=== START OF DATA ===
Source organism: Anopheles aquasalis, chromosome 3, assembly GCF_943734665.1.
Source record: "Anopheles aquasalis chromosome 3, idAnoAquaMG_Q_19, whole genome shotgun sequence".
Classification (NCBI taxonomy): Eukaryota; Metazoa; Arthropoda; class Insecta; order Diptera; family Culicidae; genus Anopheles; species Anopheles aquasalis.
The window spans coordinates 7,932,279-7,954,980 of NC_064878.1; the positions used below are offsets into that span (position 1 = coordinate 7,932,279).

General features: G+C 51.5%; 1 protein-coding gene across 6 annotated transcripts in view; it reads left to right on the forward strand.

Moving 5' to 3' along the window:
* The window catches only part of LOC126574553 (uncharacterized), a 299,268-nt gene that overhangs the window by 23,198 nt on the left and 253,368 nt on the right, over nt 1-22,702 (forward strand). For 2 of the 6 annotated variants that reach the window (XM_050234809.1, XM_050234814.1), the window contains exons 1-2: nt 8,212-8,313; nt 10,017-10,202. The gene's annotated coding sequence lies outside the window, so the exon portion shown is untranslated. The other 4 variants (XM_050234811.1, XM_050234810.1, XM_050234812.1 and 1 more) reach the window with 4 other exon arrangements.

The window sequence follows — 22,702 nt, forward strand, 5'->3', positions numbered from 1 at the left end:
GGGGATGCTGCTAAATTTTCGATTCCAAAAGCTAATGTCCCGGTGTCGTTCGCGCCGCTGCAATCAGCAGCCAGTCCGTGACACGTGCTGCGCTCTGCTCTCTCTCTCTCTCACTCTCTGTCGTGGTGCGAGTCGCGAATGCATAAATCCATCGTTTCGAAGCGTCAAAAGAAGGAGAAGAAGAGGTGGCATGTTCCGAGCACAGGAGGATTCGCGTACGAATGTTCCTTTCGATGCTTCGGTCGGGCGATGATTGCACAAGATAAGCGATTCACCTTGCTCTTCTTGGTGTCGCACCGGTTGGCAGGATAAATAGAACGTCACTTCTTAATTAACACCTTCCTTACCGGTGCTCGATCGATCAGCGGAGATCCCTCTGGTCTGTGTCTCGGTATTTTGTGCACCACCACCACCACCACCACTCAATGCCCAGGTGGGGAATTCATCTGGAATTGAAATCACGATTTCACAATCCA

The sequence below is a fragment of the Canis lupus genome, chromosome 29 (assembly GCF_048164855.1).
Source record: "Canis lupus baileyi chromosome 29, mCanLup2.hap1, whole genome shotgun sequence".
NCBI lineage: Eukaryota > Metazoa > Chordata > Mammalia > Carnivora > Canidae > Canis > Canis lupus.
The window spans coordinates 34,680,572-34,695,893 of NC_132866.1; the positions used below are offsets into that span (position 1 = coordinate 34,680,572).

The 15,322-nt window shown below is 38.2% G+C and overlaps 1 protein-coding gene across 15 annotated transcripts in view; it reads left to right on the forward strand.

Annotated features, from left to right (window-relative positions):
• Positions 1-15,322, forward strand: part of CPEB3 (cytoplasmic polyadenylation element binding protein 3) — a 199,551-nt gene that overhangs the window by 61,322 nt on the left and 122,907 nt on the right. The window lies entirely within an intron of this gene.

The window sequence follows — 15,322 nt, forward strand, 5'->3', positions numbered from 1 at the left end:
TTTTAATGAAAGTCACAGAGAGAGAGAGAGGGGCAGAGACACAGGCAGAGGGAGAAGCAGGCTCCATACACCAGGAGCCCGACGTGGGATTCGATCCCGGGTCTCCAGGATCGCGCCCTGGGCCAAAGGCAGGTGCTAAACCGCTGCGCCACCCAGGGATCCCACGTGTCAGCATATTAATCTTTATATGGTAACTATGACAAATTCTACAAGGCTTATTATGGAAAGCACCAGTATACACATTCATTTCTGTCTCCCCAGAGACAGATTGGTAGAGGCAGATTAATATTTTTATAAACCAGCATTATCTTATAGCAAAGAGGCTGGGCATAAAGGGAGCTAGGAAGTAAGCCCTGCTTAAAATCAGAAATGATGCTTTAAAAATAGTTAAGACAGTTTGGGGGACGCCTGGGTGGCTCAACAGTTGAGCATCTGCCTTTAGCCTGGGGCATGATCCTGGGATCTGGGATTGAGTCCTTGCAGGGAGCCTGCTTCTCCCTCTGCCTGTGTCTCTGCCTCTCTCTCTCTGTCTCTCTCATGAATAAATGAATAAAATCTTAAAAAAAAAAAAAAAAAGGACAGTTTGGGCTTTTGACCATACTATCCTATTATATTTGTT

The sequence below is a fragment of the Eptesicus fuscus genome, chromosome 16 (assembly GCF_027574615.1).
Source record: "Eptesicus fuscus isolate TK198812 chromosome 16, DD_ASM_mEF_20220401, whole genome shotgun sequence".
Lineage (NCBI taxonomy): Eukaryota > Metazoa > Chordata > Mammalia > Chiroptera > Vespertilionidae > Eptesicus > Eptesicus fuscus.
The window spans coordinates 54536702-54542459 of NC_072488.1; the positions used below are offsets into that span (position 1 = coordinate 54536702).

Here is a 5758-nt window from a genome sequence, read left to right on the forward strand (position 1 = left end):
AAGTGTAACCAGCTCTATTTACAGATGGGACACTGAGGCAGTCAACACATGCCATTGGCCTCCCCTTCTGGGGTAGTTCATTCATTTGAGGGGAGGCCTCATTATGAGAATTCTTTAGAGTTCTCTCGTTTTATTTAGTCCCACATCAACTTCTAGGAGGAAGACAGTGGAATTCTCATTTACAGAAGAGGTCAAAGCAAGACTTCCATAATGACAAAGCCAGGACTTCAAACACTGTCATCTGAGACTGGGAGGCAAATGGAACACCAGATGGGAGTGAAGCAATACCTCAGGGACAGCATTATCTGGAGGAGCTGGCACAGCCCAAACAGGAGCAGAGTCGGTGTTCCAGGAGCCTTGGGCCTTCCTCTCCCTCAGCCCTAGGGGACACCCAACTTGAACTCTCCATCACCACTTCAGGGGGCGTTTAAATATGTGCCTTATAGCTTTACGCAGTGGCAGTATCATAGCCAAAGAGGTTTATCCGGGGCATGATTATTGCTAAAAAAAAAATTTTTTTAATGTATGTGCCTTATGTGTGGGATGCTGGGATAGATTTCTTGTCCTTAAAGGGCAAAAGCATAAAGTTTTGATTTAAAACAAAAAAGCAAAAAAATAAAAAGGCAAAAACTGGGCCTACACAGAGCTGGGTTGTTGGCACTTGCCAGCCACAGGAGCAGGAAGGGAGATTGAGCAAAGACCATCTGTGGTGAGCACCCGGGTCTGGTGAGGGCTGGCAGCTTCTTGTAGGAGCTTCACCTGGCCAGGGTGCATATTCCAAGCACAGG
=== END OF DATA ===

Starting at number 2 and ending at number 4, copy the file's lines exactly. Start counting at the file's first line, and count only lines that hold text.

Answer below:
Source record: "Anopheles aquasalis chromosome 3, idAnoAquaMG_Q_19, whole genome shotgun sequence".
Classification (NCBI taxonomy): Eukaryota; Metazoa; Arthropoda; class Insecta; order Diptera; family Culicidae; genus Anopheles; species Anopheles aquasalis.
The window spans coordinates 7,932,279-7,954,980 of NC_064878.1; the positions used below are offsets into that span (position 1 = coordinate 7,932,279).